You can never have too many of these. You should have "normal" pliers, needlenose pliers, long needlenose pliers, hooked long needlenose pliers and adjustable pliers—in several different sizes. Adding some specialty pliers (snap ring pliers, for example) is also essential. Make sure you have a set of small wire cutters, too. These are useful for all kinds of things, and not just their intended purpose.

Jonathan Schultz/

Jonathan Schultz/

Jonathan Schultz/

Jonathan Schultz/

Jonathan Schultz/

Jonathan Schultz/

Jonathan Schultz/

Locking Pliers

These are essential, but they should be used wisely, as clamping a pair of vise-grips onto something usually means you might not ever use that part again. But locking pliers are indispensable in the never-ending battle against rusty parts. They also make great window-crank handles when you're too lazy/cheap to buy the correct part.


First and foremost, you should have a good-sized ball-pein hammer, for whacking the shit out of things that need "persuasion." If you can get a set of different sizes for cheap, all the better. It's also great to have a brass hammer, which allows you to whack steel things without damaging them (brass being the softer metal), and a dead-blow hammer or two. Those have heads filled with some kind of buckshot that make your hammering action more powerful. Never underestimate the power of the dead-blow hammer. It is simple, but no less amazing for it.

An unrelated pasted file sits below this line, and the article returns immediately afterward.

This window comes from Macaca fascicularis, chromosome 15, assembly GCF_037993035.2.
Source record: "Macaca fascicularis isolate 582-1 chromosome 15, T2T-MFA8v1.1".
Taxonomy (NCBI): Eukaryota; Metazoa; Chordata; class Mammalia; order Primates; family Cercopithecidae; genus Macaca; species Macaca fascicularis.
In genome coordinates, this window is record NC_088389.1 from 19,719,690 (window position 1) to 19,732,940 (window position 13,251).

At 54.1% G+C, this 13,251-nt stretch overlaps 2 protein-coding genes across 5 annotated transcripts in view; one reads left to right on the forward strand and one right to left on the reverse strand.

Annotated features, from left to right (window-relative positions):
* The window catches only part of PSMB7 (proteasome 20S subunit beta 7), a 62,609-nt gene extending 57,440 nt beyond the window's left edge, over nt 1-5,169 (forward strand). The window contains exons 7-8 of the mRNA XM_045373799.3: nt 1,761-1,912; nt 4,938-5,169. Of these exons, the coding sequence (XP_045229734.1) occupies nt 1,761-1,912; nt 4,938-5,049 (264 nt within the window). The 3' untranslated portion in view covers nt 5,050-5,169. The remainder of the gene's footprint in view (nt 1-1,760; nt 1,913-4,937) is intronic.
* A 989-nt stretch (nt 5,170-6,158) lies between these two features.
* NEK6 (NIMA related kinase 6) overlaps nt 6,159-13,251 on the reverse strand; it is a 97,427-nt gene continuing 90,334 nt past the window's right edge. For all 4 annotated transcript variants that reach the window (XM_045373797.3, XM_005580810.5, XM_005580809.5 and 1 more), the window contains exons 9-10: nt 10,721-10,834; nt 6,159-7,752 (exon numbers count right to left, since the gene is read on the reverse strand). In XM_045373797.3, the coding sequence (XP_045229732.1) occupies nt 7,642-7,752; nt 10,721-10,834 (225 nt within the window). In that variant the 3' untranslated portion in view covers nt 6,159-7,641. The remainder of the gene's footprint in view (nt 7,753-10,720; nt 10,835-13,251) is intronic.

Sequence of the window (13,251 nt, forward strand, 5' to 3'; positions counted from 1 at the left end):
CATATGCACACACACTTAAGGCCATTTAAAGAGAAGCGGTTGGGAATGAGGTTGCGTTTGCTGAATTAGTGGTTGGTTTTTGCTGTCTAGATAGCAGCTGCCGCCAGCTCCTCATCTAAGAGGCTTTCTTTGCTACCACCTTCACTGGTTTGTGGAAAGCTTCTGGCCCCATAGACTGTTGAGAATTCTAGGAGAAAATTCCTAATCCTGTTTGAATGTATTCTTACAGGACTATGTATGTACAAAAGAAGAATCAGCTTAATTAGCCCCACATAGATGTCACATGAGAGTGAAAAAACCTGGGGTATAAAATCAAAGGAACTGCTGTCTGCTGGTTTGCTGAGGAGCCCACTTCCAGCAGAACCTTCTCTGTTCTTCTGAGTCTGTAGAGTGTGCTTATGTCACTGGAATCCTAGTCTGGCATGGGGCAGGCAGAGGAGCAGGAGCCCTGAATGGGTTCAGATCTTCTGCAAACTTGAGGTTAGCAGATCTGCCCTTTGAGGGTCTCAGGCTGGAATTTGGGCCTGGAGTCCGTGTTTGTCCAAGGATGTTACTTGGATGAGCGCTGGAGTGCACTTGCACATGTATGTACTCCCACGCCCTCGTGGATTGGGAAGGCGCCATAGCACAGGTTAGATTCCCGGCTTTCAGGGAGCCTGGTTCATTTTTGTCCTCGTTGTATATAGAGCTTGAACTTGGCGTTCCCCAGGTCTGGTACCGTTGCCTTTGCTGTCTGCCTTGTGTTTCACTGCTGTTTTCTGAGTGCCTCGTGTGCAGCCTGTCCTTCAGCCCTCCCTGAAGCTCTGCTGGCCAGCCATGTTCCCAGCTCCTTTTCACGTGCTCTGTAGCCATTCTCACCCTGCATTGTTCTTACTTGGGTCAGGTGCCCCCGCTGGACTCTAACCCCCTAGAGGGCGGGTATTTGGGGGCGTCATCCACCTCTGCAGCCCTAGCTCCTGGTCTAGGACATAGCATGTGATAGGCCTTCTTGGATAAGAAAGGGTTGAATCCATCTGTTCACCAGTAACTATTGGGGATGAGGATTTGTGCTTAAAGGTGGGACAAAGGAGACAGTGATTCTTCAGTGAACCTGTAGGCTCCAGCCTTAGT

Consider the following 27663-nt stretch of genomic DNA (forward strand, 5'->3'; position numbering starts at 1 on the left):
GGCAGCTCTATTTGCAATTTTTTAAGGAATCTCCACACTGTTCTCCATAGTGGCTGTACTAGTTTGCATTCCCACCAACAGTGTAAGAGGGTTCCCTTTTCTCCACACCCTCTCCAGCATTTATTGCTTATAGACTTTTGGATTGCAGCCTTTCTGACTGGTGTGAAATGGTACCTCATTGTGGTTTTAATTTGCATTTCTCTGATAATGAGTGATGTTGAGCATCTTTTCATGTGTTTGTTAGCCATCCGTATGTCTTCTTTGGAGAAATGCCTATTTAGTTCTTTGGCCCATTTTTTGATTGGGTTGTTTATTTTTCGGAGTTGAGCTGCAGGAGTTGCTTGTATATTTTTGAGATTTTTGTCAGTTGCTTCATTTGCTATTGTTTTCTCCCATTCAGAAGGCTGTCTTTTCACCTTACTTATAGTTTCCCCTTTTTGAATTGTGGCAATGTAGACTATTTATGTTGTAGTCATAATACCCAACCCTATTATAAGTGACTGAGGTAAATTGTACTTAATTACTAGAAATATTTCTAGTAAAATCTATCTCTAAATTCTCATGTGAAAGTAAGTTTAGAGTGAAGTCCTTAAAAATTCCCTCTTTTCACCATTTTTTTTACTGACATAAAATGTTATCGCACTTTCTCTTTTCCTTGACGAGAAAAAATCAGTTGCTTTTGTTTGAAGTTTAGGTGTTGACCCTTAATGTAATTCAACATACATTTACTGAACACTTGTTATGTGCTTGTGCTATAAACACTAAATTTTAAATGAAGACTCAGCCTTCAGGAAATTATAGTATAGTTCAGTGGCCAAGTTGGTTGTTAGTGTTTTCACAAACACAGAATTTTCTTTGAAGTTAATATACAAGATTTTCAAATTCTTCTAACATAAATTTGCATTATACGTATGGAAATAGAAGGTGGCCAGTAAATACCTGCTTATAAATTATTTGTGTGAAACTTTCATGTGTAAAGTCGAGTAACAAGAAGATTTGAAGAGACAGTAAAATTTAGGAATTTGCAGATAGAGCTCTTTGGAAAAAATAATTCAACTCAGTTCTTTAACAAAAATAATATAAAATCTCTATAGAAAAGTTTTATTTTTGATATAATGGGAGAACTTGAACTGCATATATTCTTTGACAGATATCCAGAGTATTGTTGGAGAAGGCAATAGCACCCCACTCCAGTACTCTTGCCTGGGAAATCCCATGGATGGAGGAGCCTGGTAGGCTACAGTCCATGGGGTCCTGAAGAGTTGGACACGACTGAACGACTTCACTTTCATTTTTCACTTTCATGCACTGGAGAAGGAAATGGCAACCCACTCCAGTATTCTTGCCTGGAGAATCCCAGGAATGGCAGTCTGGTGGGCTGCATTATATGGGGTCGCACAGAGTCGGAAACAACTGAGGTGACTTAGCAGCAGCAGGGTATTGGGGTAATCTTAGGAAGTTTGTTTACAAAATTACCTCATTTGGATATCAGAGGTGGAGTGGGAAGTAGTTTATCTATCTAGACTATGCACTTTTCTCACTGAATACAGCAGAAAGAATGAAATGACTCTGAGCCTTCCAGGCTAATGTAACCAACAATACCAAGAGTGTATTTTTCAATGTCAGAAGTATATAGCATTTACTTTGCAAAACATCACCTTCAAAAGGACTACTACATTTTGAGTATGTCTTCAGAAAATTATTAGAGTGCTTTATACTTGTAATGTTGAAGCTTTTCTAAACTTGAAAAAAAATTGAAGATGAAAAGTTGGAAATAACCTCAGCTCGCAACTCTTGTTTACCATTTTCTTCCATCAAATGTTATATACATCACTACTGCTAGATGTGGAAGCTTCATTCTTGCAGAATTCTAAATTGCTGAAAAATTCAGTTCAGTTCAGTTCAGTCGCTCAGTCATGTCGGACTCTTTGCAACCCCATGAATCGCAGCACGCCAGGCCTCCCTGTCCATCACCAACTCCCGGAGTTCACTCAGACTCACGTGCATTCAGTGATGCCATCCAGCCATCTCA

Jack and Jack Stands

If you don't have access to a lift—and even if you do—you'll need a hydraulic floor jack to raise your vehicle off the ground. Since you should never get under a vehicle that's supported only by a hydraulic anything, a set of jack stands is necessary to keep the vehicle in place when it's not resting on its tires and wheels. Do not jack up a vehicle if you don’t know what you’re doing, lest you get crushed because you didn't support it the right way. If you only have one end of the car jacked up, make sure you chock the wheels that are still on the ground to keep the vehicle from rolling off the jack stands.